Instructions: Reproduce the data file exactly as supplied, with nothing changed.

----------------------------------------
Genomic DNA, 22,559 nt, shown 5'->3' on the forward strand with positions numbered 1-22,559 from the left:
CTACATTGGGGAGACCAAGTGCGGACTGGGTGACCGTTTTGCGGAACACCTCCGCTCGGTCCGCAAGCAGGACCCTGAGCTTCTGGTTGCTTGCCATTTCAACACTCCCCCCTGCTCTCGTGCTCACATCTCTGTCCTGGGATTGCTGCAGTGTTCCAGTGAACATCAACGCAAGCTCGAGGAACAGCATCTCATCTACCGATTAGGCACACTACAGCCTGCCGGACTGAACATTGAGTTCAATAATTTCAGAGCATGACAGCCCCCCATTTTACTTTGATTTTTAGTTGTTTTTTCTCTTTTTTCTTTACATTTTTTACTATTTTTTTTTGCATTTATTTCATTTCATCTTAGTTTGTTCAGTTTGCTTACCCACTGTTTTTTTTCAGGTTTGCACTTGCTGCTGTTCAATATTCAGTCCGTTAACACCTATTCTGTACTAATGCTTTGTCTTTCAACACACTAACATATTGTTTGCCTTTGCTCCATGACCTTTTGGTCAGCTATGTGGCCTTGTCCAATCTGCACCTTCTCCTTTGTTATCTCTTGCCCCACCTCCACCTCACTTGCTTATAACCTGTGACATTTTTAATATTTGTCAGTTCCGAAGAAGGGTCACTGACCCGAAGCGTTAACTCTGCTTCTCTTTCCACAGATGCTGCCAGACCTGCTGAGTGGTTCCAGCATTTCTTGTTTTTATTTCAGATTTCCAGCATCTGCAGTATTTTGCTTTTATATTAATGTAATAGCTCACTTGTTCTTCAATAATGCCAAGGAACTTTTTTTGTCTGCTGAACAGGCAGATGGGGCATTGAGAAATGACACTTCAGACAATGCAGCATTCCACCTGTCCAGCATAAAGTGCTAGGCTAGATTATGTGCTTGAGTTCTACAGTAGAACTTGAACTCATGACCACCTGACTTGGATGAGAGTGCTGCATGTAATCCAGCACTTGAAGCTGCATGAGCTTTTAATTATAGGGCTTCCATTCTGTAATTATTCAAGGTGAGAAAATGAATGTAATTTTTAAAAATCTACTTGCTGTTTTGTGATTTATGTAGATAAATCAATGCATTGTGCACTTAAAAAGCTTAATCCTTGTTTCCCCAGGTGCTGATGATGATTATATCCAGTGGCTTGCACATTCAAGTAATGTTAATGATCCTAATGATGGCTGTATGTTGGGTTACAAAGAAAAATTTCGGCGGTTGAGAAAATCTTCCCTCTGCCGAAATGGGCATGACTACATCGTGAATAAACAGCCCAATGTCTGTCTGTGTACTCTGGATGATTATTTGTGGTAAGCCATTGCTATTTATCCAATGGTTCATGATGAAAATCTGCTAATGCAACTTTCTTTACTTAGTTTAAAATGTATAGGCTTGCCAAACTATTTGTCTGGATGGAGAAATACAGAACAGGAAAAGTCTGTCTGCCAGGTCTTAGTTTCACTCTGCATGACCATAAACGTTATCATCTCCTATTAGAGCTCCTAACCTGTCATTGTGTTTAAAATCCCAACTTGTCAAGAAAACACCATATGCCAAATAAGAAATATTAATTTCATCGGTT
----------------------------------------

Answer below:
Genomic DNA, 22,559 nt, shown 5'->3' on the forward strand with positions numbered 1-22,559 from the left:
CTACATTGGGGAGACCAAGTGCGGACTGGGTGACCGTTTTGCGGAACACCTCCGCTCGGTCCGCAAGCAGGACCCTGAGCTTCTGGTTGCTTGCCATTTCAACACTCCCCCCTGCTCTCGTGCTCACATCTCTGTCCTGGGATTGCTGCAGTGTTCCAGTGAACATCAACGCAAGCTCGAGGAACAGCATCTCATCTACCGATTAGGCACACTACAGCCTGCCGGACTGAACATTGAGTTCAATAATTTCAGAGCATGACAGCCCCCCATTTTACTTTGATTTTTAGTTGTTTTTTCTCTTTTTTCTTTACATTTTTTACTATTTTTTTTTGCATTTATTTCATTTCATCTTAGTTTGTTCAGTTTGCTTACCCACTGTTTTTTTTCAGGTTTGCACTTGCTGCTGTTCAATATTCAGTCCGTTAACACCTATTCTGTACTAATGCTTTGTCTTTCAACACACTAACATATTGTTTGCCTTTGCTCCATGACCTTTTGGTCAGCTATGTGGCCTTGTCCAATCTGCACCTTCTCCTTTGTTATCTCTTGCCCCACCTCCACCTCACTTGCTTATAACCTGTGACATTTTTAATATTTGTCAGTTCCGAAGAAGGGTCACTGACCCGAAGCGTTAACTCTGCTTCTCTTTCCACAGATGCTGCCAGACCTGCTGAGTGGTTCCAGCATTTCTTGTTTTTATTTCAGATTTCCAGCATCTGCAGTATTTTGCTTTTATATTAATGTAATAGCTCACTTGTTCTTCAATAATGCCAAGGAACTTTTTTTGTCTGCTGAACAGGCAGATGGGGCATTGAGAAATGACACTTCAGACAATGCAGCATTCCACCTGTCCAGCATAAAGTGCTAGGCTAGATTATGTGCTTGAGTTCTACAGTAGAACTTGAACTCATGACCACCTGACTTGGATGAGAGTGCTGCATGTAATCCAGCACTTGAAGCTGCATGAGCTTTTAATTATAGGGCTTCCATTCTGTAATTATTCAAGGTGAGAAAATGAATGTAATTTTTAAAAATCTACTTGCTGTTTTGTGATTTATGTAGATAAATCAATGCATTGTGCACTTAAAAAGCTTAATCCTTGTTTCCCCAGGTGCTGATGATGATTATATCCAGTGGCTTGCACATTCAAGTAATGTTAATGATCCTAATGATGGCTGTATGTTGGGTTACAAAGAAAAATTTCGGCGGTTGAGAAAATCTTCCCTCTGCCGAAATGGGCATGACTACATCGTGAATAAACAGCCCAATGTCTGTCTGTGTACTCTGGATGATTATTTGTGGTAAGCCATTGCTATTTATCCAATGGTTCATGATGAAAATCTGCTAATGCAACTTTCTTTACTTAGTTTAAAATGTATAGGCTTGCCAAACTATTTGTCTGGATGGAGAAATACAGAACAGGAAAAGTCTGTCTGCCAGGTCTTAGTTTCACTCTGCATGACCATAAACGTTATCATCTCCTATTAGAGCTCCTAACCTGTCATTGTGTTTAAAATCCCAACTTGTCAAGAAAACACCATATGCCAAATAAGAAATATTAATTTCATCGGTT